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American Forces Press Service

NATO Commander Notes 'Warming of Relations' Between Pakistan, Afghanistan

American Forces Press Service

MONS, Belgium, March 5, 2009 – NATO’s top military officer noted improving relations between Pakistan and Afghanistan yesterday, and he expressed the hope for continued progress.

U.S. Army Gen. Bantz J. Craddock, NATO’s supreme allied commander for Europe, met with Pakistani journalists here to answer questions about the future and scope of NATO operations in the Pakistan and Afghanistan region.

Craddock said how increased collaboration among NATO forces and those of Pakistan and Afghanistan has helped NATO’s International Security Assistance Force gain situational awareness for controlling Afghan borders.

“In recent months, there has been a warming of relations between Pakistan and Afghanistan,” Craddock said. “These are good trends, and I hope they continue.”

ISAF is working in a politically and militarily complex environment to quell the ongoing Taliban insurgency while building a capable Afghan security force, Craddock said. But while improvements have been made and cooperation has increased, he acknowledged, much remains to be done to complete the mission.

“We have to improve cooperation and push hard not just for military tripartite meetings, but political tripartite meetings which could also be helpful,” he said.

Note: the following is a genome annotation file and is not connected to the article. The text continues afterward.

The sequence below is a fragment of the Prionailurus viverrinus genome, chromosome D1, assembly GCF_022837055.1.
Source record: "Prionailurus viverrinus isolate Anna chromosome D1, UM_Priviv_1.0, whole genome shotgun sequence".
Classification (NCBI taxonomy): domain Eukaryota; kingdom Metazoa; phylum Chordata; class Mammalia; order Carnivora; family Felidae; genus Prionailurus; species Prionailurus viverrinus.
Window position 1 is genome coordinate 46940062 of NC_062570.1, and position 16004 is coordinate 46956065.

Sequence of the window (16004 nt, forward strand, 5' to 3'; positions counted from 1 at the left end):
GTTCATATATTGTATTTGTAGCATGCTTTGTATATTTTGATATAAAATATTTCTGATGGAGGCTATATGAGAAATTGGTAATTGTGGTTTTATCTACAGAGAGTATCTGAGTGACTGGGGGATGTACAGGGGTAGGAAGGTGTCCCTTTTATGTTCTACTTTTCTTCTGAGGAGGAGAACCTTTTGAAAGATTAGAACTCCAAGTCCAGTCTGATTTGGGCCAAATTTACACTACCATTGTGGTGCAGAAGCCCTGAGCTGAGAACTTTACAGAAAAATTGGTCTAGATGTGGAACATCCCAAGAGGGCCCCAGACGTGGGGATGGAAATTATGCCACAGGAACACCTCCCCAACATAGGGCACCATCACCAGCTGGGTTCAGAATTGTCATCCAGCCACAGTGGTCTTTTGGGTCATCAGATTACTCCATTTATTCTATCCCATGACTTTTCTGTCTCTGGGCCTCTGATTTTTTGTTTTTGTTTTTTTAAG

A key concern is discouraging insurgents from seeking “safe haven” within Pakistan, Craddock told the group. Consistent Pakistan border enforcement is paramount for creating regional stability along the “long and difficult” Afghanistan border, he emphasized.

The general noted a renewed emphasis and increased presence of Pakistan forces along the border in recent months. “I would hope, ask, request that this be sustained over time,” he said.

When asked how long NATO would stay in Afghanistan, Craddock replied, “Not one day longer than needed.” While projections range, he said, the Afghan army expects to have a full complement by the end of 2011, and an Afghan police force likely is another three to five years behind that.

“The key here is a confident, capable and trustworthy Afghan national security force, including army and police,” Craddock explained. “My No. 1 priority as NATO commander is to generate training capability for the army … and see the ability of the Afghan security force to secure its own country.”

The Pakistani journalists spent the day touring Supreme Headquarters Allied Powers Europe and participating in roundtable discussions and meetings with SHAPE staff members.

(From a Supreme Headquarters Allied Powers Europe news release.)


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